Measuring the frequency of a light bulb


As Nyquist and Shannon told us the scanning device must be at least twice as fast as the signal we are going to detect. In the US the frequency of the power line is 60 cycles per second. For a light bulb the direction of the current does not matter, so it will reach its maximum value 120 times per second. In the rest of the world the line goes with 50 cycles per second and the frequency of the intensity of the emitted light will be only 100 cycles per second.

As most of the cheap LDR (light dependent resistors) will be too slow you have to use a photodiode. We were using a spare old BP 101. You will get a newer one. It comes with three wires: the emitter (marked), the base and the collector. We connect the emitter to "A0" and the collector to "A1", leaving the base unconnected.

As we want to read the values as fast as possible we don't have time to print them immediately after reading. Instead we have to store them in an array. Don't make the array too big otherwise you might run into problems (see this for strange behaviour when working with large arrays.

When we read the time before (t1) and taking after (t2) the measurements by using the micros() function we still can plot our readings.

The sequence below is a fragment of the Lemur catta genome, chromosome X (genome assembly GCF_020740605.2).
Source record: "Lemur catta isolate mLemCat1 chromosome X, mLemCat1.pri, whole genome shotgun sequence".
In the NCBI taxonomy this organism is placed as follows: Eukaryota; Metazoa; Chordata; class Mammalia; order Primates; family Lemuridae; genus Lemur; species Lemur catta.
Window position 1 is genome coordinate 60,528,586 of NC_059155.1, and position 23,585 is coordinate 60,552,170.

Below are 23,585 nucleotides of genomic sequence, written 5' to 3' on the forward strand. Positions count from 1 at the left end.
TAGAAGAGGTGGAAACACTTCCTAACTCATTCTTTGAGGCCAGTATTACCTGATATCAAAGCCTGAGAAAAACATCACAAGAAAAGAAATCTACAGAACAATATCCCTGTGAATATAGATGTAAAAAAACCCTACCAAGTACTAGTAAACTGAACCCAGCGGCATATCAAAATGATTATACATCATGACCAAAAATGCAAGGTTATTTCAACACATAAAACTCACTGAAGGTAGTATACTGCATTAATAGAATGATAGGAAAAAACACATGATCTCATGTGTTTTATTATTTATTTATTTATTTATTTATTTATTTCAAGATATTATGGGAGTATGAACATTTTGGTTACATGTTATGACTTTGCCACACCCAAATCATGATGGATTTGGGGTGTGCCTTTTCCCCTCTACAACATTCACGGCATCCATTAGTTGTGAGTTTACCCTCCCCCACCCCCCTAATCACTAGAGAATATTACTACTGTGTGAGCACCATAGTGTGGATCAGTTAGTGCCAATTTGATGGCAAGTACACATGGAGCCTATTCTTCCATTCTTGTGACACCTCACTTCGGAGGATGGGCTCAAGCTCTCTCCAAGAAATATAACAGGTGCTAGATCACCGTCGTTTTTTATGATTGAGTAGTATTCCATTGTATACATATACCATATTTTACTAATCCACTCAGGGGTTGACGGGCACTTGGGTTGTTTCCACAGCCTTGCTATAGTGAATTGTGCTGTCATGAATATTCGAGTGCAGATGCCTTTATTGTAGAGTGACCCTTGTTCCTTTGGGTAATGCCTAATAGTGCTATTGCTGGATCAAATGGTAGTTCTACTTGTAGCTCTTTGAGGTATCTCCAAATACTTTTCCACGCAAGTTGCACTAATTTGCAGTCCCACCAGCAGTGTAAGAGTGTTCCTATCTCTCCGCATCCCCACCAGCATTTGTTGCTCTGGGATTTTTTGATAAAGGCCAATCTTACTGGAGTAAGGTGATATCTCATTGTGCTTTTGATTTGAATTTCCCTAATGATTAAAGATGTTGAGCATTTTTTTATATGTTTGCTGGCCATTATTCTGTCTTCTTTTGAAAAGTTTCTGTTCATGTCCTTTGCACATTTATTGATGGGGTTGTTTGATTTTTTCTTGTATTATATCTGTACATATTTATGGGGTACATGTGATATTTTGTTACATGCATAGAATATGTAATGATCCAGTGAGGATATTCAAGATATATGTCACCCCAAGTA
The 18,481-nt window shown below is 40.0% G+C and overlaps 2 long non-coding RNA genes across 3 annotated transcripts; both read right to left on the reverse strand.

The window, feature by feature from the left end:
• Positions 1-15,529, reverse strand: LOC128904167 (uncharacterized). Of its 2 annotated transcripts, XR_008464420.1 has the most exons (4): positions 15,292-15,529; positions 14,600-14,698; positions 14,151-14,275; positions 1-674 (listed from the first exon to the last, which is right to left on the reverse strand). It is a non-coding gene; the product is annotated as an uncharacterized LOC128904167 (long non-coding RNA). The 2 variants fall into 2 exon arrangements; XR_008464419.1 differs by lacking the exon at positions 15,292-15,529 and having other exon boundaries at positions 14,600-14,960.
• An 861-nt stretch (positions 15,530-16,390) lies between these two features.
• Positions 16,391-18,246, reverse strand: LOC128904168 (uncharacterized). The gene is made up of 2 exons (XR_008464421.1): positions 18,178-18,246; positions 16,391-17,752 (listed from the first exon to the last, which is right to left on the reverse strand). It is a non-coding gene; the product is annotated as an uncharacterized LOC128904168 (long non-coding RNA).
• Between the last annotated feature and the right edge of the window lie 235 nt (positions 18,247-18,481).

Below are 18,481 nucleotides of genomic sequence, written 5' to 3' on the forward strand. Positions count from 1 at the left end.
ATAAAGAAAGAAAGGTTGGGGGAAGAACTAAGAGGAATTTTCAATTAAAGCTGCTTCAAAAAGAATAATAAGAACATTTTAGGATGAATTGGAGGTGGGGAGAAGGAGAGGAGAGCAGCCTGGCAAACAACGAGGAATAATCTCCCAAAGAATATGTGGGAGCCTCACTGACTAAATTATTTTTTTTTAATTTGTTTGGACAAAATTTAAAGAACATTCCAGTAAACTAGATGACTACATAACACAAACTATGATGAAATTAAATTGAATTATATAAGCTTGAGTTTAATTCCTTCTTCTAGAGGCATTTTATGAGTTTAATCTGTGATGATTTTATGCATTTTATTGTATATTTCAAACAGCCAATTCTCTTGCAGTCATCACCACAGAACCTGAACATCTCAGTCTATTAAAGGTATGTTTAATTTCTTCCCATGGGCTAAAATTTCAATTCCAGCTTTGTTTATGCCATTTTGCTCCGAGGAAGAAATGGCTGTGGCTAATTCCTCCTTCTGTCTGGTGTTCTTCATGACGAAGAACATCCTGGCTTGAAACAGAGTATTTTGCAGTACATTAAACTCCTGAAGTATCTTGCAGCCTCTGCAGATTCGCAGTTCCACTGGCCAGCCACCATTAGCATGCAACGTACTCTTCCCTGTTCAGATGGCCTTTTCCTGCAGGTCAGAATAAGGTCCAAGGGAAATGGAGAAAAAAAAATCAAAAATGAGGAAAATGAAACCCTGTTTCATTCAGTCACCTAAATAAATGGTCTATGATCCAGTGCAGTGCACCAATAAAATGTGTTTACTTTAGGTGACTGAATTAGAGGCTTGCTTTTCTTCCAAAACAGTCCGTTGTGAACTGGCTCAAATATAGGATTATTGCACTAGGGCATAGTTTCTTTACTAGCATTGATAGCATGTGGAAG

// Photodiode  S472P
// To make it more easy we use Pin-A0 as GND.

const byte cathode = A0;
const byte anode = A1;

int value[3500]; // for such a large array you need the ATmega2560!!
long t1, t2;

void setup() {
  pinMode(cathode, OUTPUT);
  digitalWrite(cathode, LOW);
  pinMode(anode, INPUT);
  digitalWrite(anode, HIGH); // activate the internal pullup-resistance
  Serial.begin(9600);
  Serial.println("ready (press the return key?");
  while (!Serial.available());
  t1 = micros();
  for (int i = 0; i < sizeof(value)/2; i++) value[i] = analogRead(anode);
  t2 = micros();
  for (int i = 0; i < sizeof(value)/2; i++) Serial.println(value[i]);
  Serial.print("time from: ");
  Serial.println(t1);
  Serial.print("until: ");
  Serial.println(t2);
}

void loop() {}

When you copy the contents of the Serial terminal window into your spreadsheet software and add a time column according to the t1 and t2 values that were printed at the end eventually get a diagram like this:

You can clearly count the maxima that occured during the time of 0.1 seconds. That means you got exactly 100 Hertz!

Also, seeing the results for t1 and t2 and the number of samples, you find out you get some 8,900 samples per second. So in case you have in mind to sample audio signals the cut-off frequency will be about 4,400 Hz which will do pretty well for telephone quality applications.




contact: nji(at)gmx.de